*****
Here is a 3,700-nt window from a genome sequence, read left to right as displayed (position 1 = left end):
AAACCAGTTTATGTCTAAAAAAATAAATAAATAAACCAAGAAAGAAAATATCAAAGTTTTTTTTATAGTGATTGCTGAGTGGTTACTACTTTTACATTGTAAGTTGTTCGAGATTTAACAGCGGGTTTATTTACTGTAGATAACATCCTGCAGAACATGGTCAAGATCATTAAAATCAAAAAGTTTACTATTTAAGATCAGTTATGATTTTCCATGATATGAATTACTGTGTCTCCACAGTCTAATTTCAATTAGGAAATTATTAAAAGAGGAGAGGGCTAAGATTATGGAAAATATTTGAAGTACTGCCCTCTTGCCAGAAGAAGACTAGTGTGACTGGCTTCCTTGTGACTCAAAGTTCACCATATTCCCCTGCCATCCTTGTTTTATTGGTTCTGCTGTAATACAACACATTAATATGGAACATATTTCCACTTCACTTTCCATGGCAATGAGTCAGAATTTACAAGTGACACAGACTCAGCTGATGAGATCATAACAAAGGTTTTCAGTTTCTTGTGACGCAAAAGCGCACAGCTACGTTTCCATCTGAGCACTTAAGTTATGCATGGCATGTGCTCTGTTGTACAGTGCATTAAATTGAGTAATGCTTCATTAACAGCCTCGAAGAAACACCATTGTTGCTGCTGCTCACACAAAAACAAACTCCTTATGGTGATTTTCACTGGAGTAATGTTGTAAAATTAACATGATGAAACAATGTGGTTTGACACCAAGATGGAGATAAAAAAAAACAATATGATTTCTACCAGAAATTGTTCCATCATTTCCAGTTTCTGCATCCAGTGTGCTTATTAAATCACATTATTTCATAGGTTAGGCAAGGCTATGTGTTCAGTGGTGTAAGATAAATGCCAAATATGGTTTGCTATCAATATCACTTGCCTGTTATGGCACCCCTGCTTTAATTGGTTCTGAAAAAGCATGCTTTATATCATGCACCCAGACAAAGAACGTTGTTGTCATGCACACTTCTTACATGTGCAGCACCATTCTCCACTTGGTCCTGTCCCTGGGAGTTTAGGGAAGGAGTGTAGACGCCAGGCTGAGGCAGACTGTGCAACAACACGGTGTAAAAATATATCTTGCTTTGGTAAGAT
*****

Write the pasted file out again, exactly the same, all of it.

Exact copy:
Here is a 3,700-nt window from a genome sequence, read left to right as displayed (position 1 = left end):
AAACCAGTTTATGTCTAAAAAAATAAATAAATAAACCAAGAAAGAAAATATCAAAGTTTTTTTTATAGTGATTGCTGAGTGGTTACTACTTTTACATTGTAAGTTGTTCGAGATTTAACAGCGGGTTTATTTACTGTAGATAACATCCTGCAGAACATGGTCAAGATCATTAAAATCAAAAAGTTTACTATTTAAGATCAGTTATGATTTTCCATGATATGAATTACTGTGTCTCCACAGTCTAATTTCAATTAGGAAATTATTAAAAGAGGAGAGGGCTAAGATTATGGAAAATATTTGAAGTACTGCCCTCTTGCCAGAAGAAGACTAGTGTGACTGGCTTCCTTGTGACTCAAAGTTCACCATATTCCCCTGCCATCCTTGTTTTATTGGTTCTGCTGTAATACAACACATTAATATGGAACATATTTCCACTTCACTTTCCATGGCAATGAGTCAGAATTTACAAGTGACACAGACTCAGCTGATGAGATCATAACAAAGGTTTTCAGTTTCTTGTGACGCAAAAGCGCACAGCTACGTTTCCATCTGAGCACTTAAGTTATGCATGGCATGTGCTCTGTTGTACAGTGCATTAAATTGAGTAATGCTTCATTAACAGCCTCGAAGAAACACCATTGTTGCTGCTGCTCACACAAAAACAAACTCCTTATGGTGATTTTCACTGGAGTAATGTTGTAAAATTAACATGATGAAACAATGTGGTTTGACACCAAGATGGAGATAAAAAAAAACAATATGATTTCTACCAGAAATTGTTCCATCATTTCCAGTTTCTGCATCCAGTGTGCTTATTAAATCACATTATTTCATAGGTTAGGCAAGGCTATGTGTTCAGTGGTGTAAGATAAATGCCAAATATGGTTTGCTATCAATATCACTTGCCTGTTATGGCACCCCTGCTTTAATTGGTTCTGAAAAAGCATGCTTTATATCATGCACCCAGACAAAGAACGTTGTTGTCATGCACACTTCTTACATGTGCAGCACCATTCTCCACTTGGTCCTGTCCCTGGGAGTTTAGGGAAGGAGTGTAGACGCCAGGCTGAGGCAGACTGTGCAACAACACGGTGTAAAAATATATCTTGCTTTGGTAAGAT